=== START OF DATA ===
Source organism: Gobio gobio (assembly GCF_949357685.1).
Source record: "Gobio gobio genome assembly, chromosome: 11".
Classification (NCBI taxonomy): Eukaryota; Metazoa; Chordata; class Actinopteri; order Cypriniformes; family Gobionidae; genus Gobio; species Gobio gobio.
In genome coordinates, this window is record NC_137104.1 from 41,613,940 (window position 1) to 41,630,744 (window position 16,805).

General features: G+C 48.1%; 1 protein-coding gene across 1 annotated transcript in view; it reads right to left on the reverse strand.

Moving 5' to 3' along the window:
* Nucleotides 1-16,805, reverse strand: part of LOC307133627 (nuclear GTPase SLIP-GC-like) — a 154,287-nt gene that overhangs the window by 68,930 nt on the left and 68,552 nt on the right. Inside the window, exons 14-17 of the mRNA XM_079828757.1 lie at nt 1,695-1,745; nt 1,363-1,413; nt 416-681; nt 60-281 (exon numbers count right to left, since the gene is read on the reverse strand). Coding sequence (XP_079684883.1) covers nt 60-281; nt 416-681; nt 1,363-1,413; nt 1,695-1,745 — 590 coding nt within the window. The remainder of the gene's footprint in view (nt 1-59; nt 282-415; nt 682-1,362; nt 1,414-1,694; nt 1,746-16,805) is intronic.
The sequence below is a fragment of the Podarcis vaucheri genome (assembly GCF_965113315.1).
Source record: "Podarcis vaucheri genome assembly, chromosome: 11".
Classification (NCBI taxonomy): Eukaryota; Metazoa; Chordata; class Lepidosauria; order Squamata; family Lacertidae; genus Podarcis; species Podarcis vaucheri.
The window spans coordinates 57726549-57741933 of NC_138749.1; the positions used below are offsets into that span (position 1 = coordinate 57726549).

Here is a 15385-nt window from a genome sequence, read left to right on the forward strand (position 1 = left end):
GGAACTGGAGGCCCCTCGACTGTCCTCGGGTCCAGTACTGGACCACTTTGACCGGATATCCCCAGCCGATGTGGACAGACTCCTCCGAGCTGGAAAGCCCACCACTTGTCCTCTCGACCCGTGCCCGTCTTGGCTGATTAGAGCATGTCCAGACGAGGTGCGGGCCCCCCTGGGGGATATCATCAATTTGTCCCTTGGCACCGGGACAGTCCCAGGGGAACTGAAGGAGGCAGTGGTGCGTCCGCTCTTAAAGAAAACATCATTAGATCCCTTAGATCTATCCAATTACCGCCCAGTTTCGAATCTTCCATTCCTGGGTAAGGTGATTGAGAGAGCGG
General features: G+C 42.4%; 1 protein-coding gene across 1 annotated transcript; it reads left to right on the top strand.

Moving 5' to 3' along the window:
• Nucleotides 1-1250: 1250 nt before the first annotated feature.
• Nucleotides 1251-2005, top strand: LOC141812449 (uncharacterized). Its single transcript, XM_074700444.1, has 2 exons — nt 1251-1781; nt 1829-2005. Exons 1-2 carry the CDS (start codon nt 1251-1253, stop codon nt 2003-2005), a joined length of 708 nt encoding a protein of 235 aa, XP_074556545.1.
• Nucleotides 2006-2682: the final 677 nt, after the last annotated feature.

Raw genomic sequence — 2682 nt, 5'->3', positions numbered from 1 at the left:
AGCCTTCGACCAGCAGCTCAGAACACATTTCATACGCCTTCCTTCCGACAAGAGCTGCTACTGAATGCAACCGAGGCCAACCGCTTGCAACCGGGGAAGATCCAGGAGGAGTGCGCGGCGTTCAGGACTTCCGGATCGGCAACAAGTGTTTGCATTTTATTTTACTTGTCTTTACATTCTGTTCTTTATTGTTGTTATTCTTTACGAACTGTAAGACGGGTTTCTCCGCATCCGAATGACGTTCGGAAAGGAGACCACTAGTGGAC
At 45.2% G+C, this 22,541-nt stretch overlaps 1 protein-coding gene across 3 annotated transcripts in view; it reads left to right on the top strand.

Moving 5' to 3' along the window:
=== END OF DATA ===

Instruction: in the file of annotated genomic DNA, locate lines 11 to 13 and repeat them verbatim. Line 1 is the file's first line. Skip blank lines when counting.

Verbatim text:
The window spans coordinates 57726549-57741933 of NC_138749.1; the positions used below are offsets into that span (position 1 = coordinate 57726549).

Here is a 15385-nt window from a genome sequence, read left to right on the forward strand (position 1 = left end):
GGAACTGGAGGCCCCTCGACTGTCCTCGGGTCCAGTACTGGACCACTTTGACCGGATATCCCCAGCCGATGTGGACAGACTCCTCCGAGCTGGAAAGCCCACCACTTGTCCTCTCGACCCGTGCCCGTCTTGGCTGATTAGAGCATGTCCAGACGAGGTGCGGGCCCCCCTGGGGGATATCATCAATTTGTCCCTTGGCACCGGGACAGTCCCAGGGGAACTGAAGGAGGCAGTGGTGCGTCCGCTCTTAAAGAAAACATCATTAGATCCCTTAGATCTATCCAATTACCGCCCAGTTTCGAATCTTCCATTCCTGGGTAAGGTGATTGAGAGAGCGG